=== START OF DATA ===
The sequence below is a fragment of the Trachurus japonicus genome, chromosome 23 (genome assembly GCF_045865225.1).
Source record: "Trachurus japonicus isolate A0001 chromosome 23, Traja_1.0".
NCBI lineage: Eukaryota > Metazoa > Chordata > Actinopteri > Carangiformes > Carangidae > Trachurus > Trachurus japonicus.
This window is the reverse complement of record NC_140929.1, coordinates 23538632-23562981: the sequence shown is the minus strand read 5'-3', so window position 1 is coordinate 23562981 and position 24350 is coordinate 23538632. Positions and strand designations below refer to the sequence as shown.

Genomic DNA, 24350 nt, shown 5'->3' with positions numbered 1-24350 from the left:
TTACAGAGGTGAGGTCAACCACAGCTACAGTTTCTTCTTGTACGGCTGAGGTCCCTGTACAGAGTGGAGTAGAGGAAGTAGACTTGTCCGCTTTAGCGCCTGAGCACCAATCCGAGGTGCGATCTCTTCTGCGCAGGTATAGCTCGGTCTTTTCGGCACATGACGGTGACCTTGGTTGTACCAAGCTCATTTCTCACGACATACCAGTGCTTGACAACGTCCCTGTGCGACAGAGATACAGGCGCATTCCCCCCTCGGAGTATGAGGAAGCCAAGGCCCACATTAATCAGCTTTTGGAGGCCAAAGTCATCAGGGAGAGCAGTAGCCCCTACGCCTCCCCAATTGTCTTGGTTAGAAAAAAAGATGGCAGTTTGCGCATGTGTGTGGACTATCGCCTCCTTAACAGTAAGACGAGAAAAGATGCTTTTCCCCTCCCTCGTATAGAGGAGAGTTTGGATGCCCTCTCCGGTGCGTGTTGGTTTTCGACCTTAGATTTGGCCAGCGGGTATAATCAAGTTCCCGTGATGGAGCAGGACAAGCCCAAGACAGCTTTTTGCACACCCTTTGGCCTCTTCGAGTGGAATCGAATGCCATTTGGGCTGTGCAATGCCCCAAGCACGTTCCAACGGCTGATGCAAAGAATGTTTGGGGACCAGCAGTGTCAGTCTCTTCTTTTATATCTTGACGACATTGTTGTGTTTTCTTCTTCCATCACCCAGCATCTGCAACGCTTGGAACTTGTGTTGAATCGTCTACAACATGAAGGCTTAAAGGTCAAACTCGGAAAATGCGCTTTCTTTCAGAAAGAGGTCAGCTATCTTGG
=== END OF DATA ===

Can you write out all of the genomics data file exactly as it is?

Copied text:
The sequence below is a fragment of the Trachurus japonicus genome, chromosome 23 (genome assembly GCF_045865225.1).
Source record: "Trachurus japonicus isolate A0001 chromosome 23, Traja_1.0".
NCBI lineage: Eukaryota > Metazoa > Chordata > Actinopteri > Carangiformes > Carangidae > Trachurus > Trachurus japonicus.
This window is the reverse complement of record NC_140929.1, coordinates 23538632-23562981: the sequence shown is the minus strand read 5'-3', so window position 1 is coordinate 23562981 and position 24350 is coordinate 23538632. Positions and strand designations below refer to the sequence as shown.

Genomic DNA, 24350 nt, shown 5'->3' with positions numbered 1-24350 from the left:
TTACAGAGGTGAGGTCAACCACAGCTACAGTTTCTTCTTGTACGGCTGAGGTCCCTGTACAGAGTGGAGTAGAGGAAGTAGACTTGTCCGCTTTAGCGCCTGAGCACCAATCCGAGGTGCGATCTCTTCTGCGCAGGTATAGCTCGGTCTTTTCGGCACATGACGGTGACCTTGGTTGTACCAAGCTCATTTCTCACGACATACCAGTGCTTGACAACGTCCCTGTGCGACAGAGATACAGGCGCATTCCCCCCTCGGAGTATGAGGAAGCCAAGGCCCACATTAATCAGCTTTTGGAGGCCAAAGTCATCAGGGAGAGCAGTAGCCCCTACGCCTCCCCAATTGTCTTGGTTAGAAAAAAAGATGGCAGTTTGCGCATGTGTGTGGACTATCGCCTCCTTAACAGTAAGACGAGAAAAGATGCTTTTCCCCTCCCTCGTATAGAGGAGAGTTTGGATGCCCTCTCCGGTGCGTGTTGGTTTTCGACCTTAGATTTGGCCAGCGGGTATAATCAAGTTCCCGTGATGGAGCAGGACAAGCCCAAGACAGCTTTTTGCACACCCTTTGGCCTCTTCGAGTGGAATCGAATGCCATTTGGGCTGTGCAATGCCCCAAGCACGTTCCAACGGCTGATGCAAAGAATGTTTGGGGACCAGCAGTGTCAGTCTCTTCTTTTATATCTTGACGACATTGTTGTGTTTTCTTCTTCCATCACCCAGCATCTGCAACGCTTGGAACTTGTGTTGAATCGTCTACAACATGAAGGCTTAAAGGTCAAACTCGGAAAATGCGCTTTCTTTCAGAAAGAGGTCAGCTATCTTGG